Summer softball/baseball teams/leagues are forming and a crucial component of one’s success and wellbeing is the restoration of functional mobility and strength about the shoulder girdle. Starting this process a few months prior to game day will allow for adequate time to prevent a season ending injury and/or limited function due to pain and fatigue.
Shoulder Function Declines with Age
As is classically the case, shoulder function decreases as the years go by, with it, the effort to maintain strength and mobility as time for exercise tends to be pushed to the wayside. Yet, the inherent desire to function at an esteemed level remains strong. Thus arises the equation for disaster as a shortstop makes a throw from deep in the hole, or an outfielder deep in the alley. The pain used to go away in a day or two……
An example of a no more.
To help the recreational throwing athlete to not only survive but potentially thrive, give the following stretches a try. This in conjunction with a progressive long throwing program is a best bet for longevity on the ball field.
Long toss program can be found at: http://files.leagueathletics.com/Images/Club/11891/THROWING.PRG.general.pdf
If there is no one to play catch with, one can purchase an official weight soft baseball and head to a brick wall at the nearest elementary school.
The following stretches should be done in a gentle fashion without the production of pain greater than a 2 or 3 on a 0 to 10 scale where “0” is no pain and “10” is intolerable pain. Mobility gains should be appreciated every week though will be of diminishing magnitude as mobility nears that of “normal”. Persistent pain with throwing should be evaluated by a physician or physical therapist specializing in shoulder injuries.
GRASP BEHIND THE BACK: Interlock arms behind the back, sliding the hand toward the opposite elbow. At a point of a mild stretch, stand tall driving the chest forward and upward till an additional stretch is felt thru the shoulder. This stretch improves upon shoulder internal rotation which occurs during the follow thru portion of the throwing motion.
WALL SLIDE WITH LIFT OFF: With one toe against the wall (doesn’t matter which one), slide both arms overhead. At the top of the arc, alternate lifting an arm away from the wall. The thumb is pointed behind you, remember to keep the elbow straight. Pause for 2-3 seconds to gently stretch the shoulder, then return the hand to wall and repeat on the opposite side. Repeat 3-5 times with each arm then slide the hands down the wall to head height. Rest for a moment and repeat this sequence 2-3 more times. This stretch enhances the ability to come over the top in the throwing motion.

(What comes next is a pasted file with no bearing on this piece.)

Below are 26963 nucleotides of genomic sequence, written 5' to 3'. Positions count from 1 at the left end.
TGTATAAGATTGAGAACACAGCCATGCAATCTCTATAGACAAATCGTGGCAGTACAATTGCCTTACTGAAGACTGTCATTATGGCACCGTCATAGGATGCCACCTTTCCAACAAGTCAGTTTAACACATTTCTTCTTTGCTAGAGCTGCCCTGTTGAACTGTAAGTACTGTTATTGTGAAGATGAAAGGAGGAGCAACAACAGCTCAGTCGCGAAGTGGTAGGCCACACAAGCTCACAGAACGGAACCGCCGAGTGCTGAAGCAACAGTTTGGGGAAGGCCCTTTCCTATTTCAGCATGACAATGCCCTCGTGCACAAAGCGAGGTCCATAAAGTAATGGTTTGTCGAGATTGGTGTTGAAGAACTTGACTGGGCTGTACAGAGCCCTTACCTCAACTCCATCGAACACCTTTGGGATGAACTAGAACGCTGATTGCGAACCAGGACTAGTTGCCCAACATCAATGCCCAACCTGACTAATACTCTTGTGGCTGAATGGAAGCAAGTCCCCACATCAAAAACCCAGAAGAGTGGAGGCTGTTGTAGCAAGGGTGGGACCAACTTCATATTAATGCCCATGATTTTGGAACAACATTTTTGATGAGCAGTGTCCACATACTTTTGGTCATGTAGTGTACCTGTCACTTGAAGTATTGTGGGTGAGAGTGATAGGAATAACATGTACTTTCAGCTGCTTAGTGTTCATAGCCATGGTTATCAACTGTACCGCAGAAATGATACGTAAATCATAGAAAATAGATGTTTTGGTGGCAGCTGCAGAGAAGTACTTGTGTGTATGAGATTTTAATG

BLADE PUTTER/POLE AND TAPE STRETCH: With throwing arm straight out to the side and elbow bent to 90 degrees. Position the pole of putter on the back side of the upper arm while grasping the lower end with the other hand (thumb points forward). Slowly move the lower end of the pole/putter forward to stretch into backward (external) rotation. Hold the stretch for 10-30 seconds and repeat if ongoing progress is made. There should never be sharp pain at the top of the shoulder. This stretch enhances the cocking phase of the throwing motion.
ARM CIRCLE: Lying on the side with the non-throwing shoulder on the floor or exercise mat. The goal is to circumduct, ultimately in both clock wise and counter clock wise positions. When the arm is in front of the body, the palm is down. When the arm is behind the body, the palm is up. Never push into pain which may occur between the 10:00 and 2:00 position. This is a great exercise to maintain mobility thru the torso as well as necessary rotational motion thru the shoulder.
CROSS BODY STRETCH: Grasp the throwing elbow with opposite hand and draw the elbow across the torso until there is a stretch in the back of the shoulder. There should not be pain at the top of the shoulder. Hold 10-30 seconds, repeat if further progress is made. Muscles, ligaments etc. of the posterior aspect of the shoulder act as a decelerator and the soft tissue structures addressed here tend to become tight with repetitive throwing.